Belfast Telegraph

Brussels attacks: 'We expected something, but nothing on this level,' says Northern Ireland man

'I think they don't know what to expect next'

By Claire Williamson

A Northern Ireland man who works and lives in Brussels has told of his shock after a bomb exploded at a Metro station just yards from him, killing at least 15 people.

Nathan Magee from Bangor works in the European Parliament and has lived in Brussels for almost 11 years.

At least 26 people have been killed in three explosions at the country's airport and at Maalbeek Metro station, which is close to the EU headquarters.

Scores more are thought to be seriously injured.

Belgium has been effectively shutdown and people warned not to leave their homes.

And 225 troops have been deployed in the city in the wake of explosions.

Read more: Brussels attacks live updates: At least 26 dead in terrorist attacks at Brussels airport and Metro

The European Parliament is on the main street and is around 15 minutes from the airport where two bombs exploded.

The Metro stop is just 200 yards away from the building.

Nathan Magee told the Belfast Telegraph of the surreal feeling in the wake of the blasts and that he is in a state of shock.

He said: "There is a Metro stop about 200 yards away called Malbeek and we heard there was one explosion there at least.

"At the minute it's a bit surreal. I don't think anybody really knows what to do. We haven't been told we must stay here but at the minute I think it seems to be the safest option. They are closing off the roads etc, I think they don't know what to expect next.

"So it's a case of you stay where you are and work or if you are at home you stay at home."

Nathan told how of how one of his colleagues' children was due to board the Metro this morning but by chance didn't, also another colleague missed it by moment when he couldn't get parked.

He said the main highway is deserted with just police and ambulances around.

Mr Magee described the scenes of emergency services as he looked out his office window. He said they had expected something was going to happen but didn't expect it to be "on this level".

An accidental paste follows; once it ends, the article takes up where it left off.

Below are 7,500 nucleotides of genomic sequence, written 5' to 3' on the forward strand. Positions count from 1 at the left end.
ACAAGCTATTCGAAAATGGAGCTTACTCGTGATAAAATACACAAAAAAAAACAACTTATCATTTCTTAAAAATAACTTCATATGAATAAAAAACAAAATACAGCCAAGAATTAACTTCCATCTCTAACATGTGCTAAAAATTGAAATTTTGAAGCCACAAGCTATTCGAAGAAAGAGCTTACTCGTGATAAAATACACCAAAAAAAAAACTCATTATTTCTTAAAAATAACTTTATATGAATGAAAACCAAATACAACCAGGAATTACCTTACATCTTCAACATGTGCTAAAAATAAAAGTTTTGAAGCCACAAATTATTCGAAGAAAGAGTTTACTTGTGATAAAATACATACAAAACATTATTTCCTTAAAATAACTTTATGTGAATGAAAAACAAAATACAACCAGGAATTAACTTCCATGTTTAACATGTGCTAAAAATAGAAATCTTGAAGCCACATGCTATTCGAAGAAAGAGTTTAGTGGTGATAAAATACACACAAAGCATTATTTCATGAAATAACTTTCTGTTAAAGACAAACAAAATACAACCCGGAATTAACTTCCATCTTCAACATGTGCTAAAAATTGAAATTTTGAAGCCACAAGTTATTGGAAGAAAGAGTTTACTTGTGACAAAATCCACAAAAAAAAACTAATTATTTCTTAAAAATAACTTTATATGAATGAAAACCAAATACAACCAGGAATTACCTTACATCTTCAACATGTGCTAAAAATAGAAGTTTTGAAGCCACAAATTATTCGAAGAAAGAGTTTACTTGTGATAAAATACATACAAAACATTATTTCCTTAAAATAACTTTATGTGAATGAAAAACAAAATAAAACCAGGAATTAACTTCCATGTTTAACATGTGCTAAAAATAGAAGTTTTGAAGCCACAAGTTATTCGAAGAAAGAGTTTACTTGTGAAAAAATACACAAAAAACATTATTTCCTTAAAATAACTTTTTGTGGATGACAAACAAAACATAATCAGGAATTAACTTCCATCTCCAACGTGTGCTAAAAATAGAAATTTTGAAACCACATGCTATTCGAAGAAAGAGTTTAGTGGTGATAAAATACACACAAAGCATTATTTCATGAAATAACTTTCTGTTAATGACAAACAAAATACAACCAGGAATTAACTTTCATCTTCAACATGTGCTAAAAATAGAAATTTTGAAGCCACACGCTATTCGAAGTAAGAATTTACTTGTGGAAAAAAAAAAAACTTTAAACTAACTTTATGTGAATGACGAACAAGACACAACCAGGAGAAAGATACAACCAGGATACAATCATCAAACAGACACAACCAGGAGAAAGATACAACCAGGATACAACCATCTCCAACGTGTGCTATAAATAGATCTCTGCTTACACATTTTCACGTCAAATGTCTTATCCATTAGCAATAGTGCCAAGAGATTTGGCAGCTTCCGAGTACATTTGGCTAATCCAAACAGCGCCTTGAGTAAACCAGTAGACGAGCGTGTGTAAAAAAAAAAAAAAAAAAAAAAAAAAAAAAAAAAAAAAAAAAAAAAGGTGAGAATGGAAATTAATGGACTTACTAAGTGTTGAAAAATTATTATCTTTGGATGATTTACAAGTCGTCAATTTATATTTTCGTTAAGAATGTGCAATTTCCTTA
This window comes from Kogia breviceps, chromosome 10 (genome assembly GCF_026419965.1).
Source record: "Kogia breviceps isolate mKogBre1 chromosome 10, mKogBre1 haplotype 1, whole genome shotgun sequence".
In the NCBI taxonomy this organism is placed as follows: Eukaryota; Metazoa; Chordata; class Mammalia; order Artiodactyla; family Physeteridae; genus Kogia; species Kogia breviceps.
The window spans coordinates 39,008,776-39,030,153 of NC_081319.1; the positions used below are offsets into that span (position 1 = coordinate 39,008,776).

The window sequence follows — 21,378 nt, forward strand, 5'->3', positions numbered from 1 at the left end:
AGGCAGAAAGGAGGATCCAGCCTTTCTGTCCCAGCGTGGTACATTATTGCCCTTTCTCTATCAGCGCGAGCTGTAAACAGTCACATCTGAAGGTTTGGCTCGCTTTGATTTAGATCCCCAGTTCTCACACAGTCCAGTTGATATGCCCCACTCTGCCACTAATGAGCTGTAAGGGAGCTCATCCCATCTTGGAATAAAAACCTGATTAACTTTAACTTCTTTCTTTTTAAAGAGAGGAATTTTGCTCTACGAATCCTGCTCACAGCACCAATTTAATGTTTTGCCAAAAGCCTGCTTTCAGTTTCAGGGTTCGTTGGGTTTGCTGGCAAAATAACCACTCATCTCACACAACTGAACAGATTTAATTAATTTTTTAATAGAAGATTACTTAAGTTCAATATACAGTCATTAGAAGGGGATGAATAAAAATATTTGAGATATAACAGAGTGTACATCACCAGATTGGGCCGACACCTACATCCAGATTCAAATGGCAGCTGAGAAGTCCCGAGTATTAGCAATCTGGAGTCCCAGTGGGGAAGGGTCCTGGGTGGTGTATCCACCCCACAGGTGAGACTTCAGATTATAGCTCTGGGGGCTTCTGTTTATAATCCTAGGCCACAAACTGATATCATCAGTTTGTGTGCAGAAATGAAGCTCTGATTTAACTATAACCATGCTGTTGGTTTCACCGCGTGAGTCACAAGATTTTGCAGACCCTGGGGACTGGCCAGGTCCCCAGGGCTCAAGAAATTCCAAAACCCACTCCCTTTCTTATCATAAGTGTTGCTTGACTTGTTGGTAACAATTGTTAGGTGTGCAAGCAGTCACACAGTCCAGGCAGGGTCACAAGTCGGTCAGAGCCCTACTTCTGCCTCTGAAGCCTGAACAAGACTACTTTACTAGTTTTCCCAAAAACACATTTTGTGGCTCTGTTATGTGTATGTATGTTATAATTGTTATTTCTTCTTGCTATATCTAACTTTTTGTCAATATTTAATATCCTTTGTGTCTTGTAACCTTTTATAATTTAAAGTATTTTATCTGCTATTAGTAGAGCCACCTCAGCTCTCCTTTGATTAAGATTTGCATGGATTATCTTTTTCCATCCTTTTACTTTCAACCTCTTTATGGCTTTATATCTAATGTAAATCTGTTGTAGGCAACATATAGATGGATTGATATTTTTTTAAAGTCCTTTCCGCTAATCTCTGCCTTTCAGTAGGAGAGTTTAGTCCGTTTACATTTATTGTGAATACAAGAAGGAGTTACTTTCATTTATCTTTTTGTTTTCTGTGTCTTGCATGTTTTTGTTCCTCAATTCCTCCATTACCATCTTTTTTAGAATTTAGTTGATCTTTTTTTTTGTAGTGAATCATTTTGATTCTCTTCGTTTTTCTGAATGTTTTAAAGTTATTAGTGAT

He said: "I live about 5/10 minutes away walking but I think it's just safer to stay in work.

"I'm looking out the windows and there doesn't seem to be a lot of traffic or people. The police have blocked the main road it's like a four main highway.

"So they seem to have blocked that and only police cars and ambulances going up and down."


"In a way I sort of expected it. I expected something but I don't think we really expected it on this level. A bit of shock this morning with the airport but the Metro station has really hit home with everybody. A colleague of mine, he has two young children who were to take the Metro this morning.

"It's really strange. nobody knows what to do or think.

"Trains go every 3/4 minutes so you could be on that Metro. I went to pick up coffee yesterday in the centre and I used the exact same Metro station.

"You just never know."


Mr Magee said that the local Belgians are quite defiant and drawing a comparison to the Troubles in Northern Ireland, he said it's a case of "deal with it and get on".

He said: The last time this happened with Paris, people still went out, people still went for their dinners.

"People stayed away from cinemas etc, but they tried to get on with life as much as possible.

"It's like us when we were at home (in Northern Ireland) all those years ago.

"You have to deal with it and get on. But you still have to hold back and be a bit more careful. but you just have to get on with it and be a bit more sensible about things."

Mr Magee is supposed to be coming back to Northern Ireland tomorrow but at the minute doesn't know if that will be possible.

Belfast Telegraph Digital


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